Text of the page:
An abundance of research shows that practices designed to improve soil health also reduce nutrient loss to waterways, reduce greenhouse gas emissions, increase carbon sequestration, increase biodiversity, and provide many other benefits.
"To achieve such goals at scale, we must provide our land managers, primarily farmers and ranchers, with the information they need when deciding whether to adopt soil health-promoting practices," said Dr. Wayne Honeycutt, CEO of the Soil Health Institute. "That means a key component of our strategy is to assess the impacts of soil health adoption on profitability and economic risk. Another is to identify the most effective measurements for soil health because farmers cannot be expected to manage what they cannot measure. We then need to provide workshops on locally-relevant management practices proven by other farmers to work for them," Honeycutt says. In addition, Honeycutt described how information must be supported by a strong research and development program that producers, policy analysts, and society can trust.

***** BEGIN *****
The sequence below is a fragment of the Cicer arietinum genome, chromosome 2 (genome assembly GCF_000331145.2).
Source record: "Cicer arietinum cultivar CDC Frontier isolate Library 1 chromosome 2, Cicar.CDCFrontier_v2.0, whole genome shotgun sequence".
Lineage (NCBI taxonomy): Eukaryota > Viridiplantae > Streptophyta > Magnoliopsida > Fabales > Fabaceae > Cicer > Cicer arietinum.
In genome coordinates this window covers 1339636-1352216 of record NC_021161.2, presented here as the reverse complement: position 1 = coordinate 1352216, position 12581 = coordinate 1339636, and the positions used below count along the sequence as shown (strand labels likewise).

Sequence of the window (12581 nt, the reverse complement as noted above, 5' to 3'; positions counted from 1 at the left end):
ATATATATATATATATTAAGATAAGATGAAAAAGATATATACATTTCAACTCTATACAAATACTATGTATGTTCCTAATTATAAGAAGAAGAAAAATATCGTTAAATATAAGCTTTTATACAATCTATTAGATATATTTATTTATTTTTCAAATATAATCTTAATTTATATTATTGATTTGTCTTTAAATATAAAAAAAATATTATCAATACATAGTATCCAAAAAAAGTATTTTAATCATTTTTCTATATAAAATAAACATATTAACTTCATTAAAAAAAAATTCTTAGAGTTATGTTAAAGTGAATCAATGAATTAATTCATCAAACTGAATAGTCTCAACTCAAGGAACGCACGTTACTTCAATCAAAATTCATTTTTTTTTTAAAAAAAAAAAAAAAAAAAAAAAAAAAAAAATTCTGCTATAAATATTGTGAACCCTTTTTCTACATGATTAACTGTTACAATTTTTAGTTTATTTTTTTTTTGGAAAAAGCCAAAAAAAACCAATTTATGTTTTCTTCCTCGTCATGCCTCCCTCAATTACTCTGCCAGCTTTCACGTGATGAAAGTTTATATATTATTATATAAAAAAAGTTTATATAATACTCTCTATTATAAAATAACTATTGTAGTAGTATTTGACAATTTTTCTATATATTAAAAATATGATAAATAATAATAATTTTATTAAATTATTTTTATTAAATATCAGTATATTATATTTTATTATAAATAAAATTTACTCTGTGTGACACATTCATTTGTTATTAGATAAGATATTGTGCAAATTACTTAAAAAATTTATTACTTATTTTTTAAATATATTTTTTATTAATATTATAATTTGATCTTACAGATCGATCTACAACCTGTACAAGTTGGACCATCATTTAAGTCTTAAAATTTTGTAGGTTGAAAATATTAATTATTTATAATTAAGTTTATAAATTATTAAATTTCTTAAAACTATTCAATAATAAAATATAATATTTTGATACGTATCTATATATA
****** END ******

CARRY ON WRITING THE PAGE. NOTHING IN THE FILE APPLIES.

"Once adoption is achieved, the work does not end there," Honeycutt adds. "It is important that we assess the impacts of adoption on productivity and profitability because that supports the business case. We also need to quantify effects on the environment because this supports well-informed policies and provides the evidence needed for educating consumers about the environmental benefits of soil health systems. Such information can help create more market demand for food and fiber grown using soil health practices so that the entire system becomes self-sustaining and does not depend on government assistance."
The Soil Health Institute's strategy is summarized in a short (less than 5 minutes in length) video, provided here.
For further information, visit www.soilhealthinstitute.org.